And there is a final moment when Miranda, seeming almost to be in a trance, leads Marion and Irma upwards through another crack in the rock, in which they disappear, leaving Edith to scream and scream in hysteria and run away, and Miranda softly and wonderingly says, “Everything begins and ends at exactly the right time and place.”
Weir then cuts to the College at night, the overdue return of the carriage, Mrs Appleyard’s stern disapproval, Mam’selle’s disheveled panic, Sara’s silent misery, and the news that, unseen by all, the veteran Maths teacher, Miss McCraw has also disappeared.
The film changes, the sexuality is dissipated. The disappearance is a rock dropped into a still pond: the second half of the pool the ripple, spreading until it reaches the banks.
There is a major manhunt, beating the brush, calling ‘Coo-ee’, dragging ponds. An abo tracker is called in, bloodhounds. Nothing is found. Mrs Appleyard (Rachel Roberts) confides in her senior assistant, Miss Lumley, that the College is suffering financially: three girls vanished, three whose parents are withdrawing them, six sets of fees vanished, in addition to the mounting arrears in the case of the Weybourne Girl (Sara).
Mike Fitzhubert becomes obsessed with the missing girls, unable to bear the thought of them being out there. Why does it matter so much to him? Why can’t he put it out of his head, like Albert? He followed them, at first, for a short way, or so he told the Police, though not at first. His obsessions might fit a man who knows more than he lets on, a man affected by guilt, seeking expatiation.
He talks Albert into coming with him for another hunt on the Rock. At day’s end, he insists on staying. Early the next morning he sets out again, hatless. An increasingly desperate Albert finds him, overcome, and brings help in the form of a Doctor. But Mike has a torn scrap of white cambric in his hand, and when Albert retraces the Engishman’s steps, he finds Irma, dehydrated, exposed, but still alive, just.
Irma recuperates at the Fitzhugh estate. Mam’selle rejoices but Mrs Appleyard is contemptuous of her. For only one to be found is a disaster. The College has become international news and this will only further ensure their infamy. She comes to a decision: the Weybourne Girl must go, back to the Orphanage. Sara, who has taken to her bed, and erected a love-shrine to Miranda, says nothing. There follows a series of night shots, entirely still and peaceful, and Sara’s empty bed. In the morning, Mrs Appleyard tells Mam’selle that Sara has left in the early hours, before breakfast: her Guardian, in a hurry, collected her, mrs Appleyard supervised the packing of her bags.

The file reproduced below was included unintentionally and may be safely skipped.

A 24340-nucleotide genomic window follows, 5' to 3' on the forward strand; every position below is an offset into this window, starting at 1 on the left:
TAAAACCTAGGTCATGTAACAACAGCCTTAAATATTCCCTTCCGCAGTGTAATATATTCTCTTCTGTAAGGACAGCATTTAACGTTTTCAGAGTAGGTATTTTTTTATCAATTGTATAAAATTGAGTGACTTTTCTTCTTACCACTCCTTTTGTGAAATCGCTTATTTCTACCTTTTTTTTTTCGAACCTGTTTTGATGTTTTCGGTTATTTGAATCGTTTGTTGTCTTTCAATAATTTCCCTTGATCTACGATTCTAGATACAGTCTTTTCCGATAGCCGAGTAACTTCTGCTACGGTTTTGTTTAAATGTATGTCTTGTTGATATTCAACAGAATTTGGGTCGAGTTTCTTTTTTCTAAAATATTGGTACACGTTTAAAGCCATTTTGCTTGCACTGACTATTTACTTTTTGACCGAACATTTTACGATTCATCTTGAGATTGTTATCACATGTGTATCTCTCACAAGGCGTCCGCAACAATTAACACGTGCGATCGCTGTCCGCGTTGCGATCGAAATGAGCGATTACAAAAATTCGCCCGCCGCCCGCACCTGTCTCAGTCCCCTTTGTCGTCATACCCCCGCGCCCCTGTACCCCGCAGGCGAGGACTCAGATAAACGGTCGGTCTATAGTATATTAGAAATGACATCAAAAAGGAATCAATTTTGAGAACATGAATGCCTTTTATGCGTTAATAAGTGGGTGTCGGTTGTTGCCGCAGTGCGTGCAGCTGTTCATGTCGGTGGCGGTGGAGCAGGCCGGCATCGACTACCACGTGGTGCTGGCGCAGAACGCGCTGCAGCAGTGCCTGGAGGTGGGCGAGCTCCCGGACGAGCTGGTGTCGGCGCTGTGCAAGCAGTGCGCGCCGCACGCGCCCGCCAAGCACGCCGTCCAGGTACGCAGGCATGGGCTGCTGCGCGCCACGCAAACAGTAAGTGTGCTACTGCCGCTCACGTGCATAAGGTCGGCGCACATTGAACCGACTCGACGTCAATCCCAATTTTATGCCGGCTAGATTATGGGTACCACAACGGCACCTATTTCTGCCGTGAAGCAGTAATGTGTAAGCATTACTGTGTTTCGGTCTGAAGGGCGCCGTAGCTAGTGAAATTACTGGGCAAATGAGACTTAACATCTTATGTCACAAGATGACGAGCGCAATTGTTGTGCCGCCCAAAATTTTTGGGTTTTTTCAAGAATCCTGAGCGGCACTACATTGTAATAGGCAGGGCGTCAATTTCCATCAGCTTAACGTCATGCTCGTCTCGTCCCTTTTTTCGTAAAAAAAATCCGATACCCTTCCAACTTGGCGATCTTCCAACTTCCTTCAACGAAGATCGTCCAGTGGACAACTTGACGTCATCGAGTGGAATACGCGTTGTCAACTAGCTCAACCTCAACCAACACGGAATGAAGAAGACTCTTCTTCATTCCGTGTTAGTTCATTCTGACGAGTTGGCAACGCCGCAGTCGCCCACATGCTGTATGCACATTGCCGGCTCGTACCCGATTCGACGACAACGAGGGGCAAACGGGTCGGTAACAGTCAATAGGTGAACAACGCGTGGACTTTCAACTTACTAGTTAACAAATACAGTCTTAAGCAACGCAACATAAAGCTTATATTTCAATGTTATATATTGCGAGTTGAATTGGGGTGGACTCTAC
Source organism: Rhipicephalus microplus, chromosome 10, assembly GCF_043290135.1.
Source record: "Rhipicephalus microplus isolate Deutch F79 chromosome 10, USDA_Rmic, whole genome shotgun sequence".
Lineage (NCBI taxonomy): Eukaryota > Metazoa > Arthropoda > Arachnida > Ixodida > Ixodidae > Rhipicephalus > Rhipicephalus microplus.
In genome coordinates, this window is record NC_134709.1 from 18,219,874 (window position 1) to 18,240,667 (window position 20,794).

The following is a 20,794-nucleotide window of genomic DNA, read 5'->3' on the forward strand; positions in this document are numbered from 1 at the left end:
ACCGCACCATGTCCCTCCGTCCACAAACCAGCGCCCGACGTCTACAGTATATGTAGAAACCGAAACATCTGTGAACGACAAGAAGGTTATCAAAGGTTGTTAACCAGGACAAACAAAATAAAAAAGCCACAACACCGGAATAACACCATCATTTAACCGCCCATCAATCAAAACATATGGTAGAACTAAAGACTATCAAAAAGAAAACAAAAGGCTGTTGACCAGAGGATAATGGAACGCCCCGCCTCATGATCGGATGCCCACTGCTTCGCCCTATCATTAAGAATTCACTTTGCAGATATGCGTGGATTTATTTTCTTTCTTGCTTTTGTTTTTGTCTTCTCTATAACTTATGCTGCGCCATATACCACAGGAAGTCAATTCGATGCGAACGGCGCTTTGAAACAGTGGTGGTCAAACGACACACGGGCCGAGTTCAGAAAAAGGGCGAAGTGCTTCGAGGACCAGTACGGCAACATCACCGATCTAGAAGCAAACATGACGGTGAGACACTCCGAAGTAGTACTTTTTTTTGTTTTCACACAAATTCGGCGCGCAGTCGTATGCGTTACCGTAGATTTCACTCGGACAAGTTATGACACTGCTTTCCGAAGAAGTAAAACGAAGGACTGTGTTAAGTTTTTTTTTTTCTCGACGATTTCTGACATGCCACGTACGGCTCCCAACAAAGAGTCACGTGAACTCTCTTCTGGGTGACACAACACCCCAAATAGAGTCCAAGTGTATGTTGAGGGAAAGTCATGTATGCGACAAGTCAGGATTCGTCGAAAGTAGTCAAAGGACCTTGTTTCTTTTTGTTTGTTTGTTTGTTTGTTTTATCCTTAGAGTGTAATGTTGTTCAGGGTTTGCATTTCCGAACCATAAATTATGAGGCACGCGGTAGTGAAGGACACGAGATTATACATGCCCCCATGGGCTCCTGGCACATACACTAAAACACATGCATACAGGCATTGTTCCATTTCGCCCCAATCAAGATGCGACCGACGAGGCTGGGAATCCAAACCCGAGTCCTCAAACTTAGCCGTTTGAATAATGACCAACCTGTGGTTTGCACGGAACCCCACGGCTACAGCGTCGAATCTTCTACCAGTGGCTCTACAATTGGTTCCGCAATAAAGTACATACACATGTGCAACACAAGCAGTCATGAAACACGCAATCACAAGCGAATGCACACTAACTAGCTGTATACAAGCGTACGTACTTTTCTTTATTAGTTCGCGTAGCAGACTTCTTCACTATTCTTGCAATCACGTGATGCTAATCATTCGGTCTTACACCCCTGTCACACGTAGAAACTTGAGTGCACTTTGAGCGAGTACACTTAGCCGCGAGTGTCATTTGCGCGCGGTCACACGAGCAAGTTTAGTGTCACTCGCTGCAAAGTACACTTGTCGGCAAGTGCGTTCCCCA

Albert relates to Mike that he has had a dream of his kid sister, a dream full of light in which she came to him, saying she had come along way to visit him but had to go now. She called him Bertie: do I have to add that one up for you? He’s going to head north, look for her.
Term is over, the girls have left. The gardener unlocks the greenhouse. There is broken glass everywhere, and a hole in the roof, through which he can see the turrets of the upper floor. Parting the plants, he finds Sara’s blood-stained body. Running to tell Mrs Appleyard, he finds her at her desk, in full travelling outfit. She simply stares at him.
A voiceover, seemingly as an afterthought, by the Police Sergeant, relates that despite further sporadic searching, no-news found. The body of Mrs Appleyard was found at the base of the rocks: presumably she had been attempting to climb them.
The ripple reaches the banks, and dies out.
Joan Lindsey wrote an explanation. You can read about it in the Wikipedia entry on the novel if you so choose: even knowing that the original author wrote this, I cannot mentally or emotionally attach it to the story. Something happened, something outside our ken, and no answer can ever stand up to the numinous mystery. Some things are better left unexplained, unreduced to the flat and banal and concrete. Without that, we can imagine, and Weir gives us plenty to imagine. Where, and how, did they go? What more did Mike know? It appears that Sara committed suicide, but did she really jump?
Wherever we turn, there are shadows, even under the glare of the sun. Thefilm is slow, measured, careful. There are no fast movements, save for those of animals. Irma cannot remember what happened to her: when she is reintroduced to the girls, before going home to Europe, she is an alien creature, a woman, not a girl, dressed richly. All she causes is hysteria, accusation, horror.
Though there is also conventional music on the sountrack, Weir makes extensive use of the pan-pipes of Romanian musician Gheorge Zhamfir (whose ‘Doina de Jale’ unexpectedly became a no. 4 hit in Britain in 1976, the year after this film) creating a mournful, unearthly atmosphere, as well as silence. People say little, do nothing. They are still, they look, they think and the camera waits for them. It’s like being in a dream.
The version I watched today is the Director’s Cut, part of the 2008 3xDVD Deluxe Edition. it’s approximately eight minutes shorter than the original Theatrical release, which appears on a bonus disc, and which I take to be the version I first saw on TV, somewhere in the Eighties. At some point, I will watch that version, and if I have anything further to say, I’ll append a postscript.
It isn’t in the Film 2018 repertoire, but one of these days, I’ll write something about Weir’s major Hollywood success, Witness. I have a story or two about that film.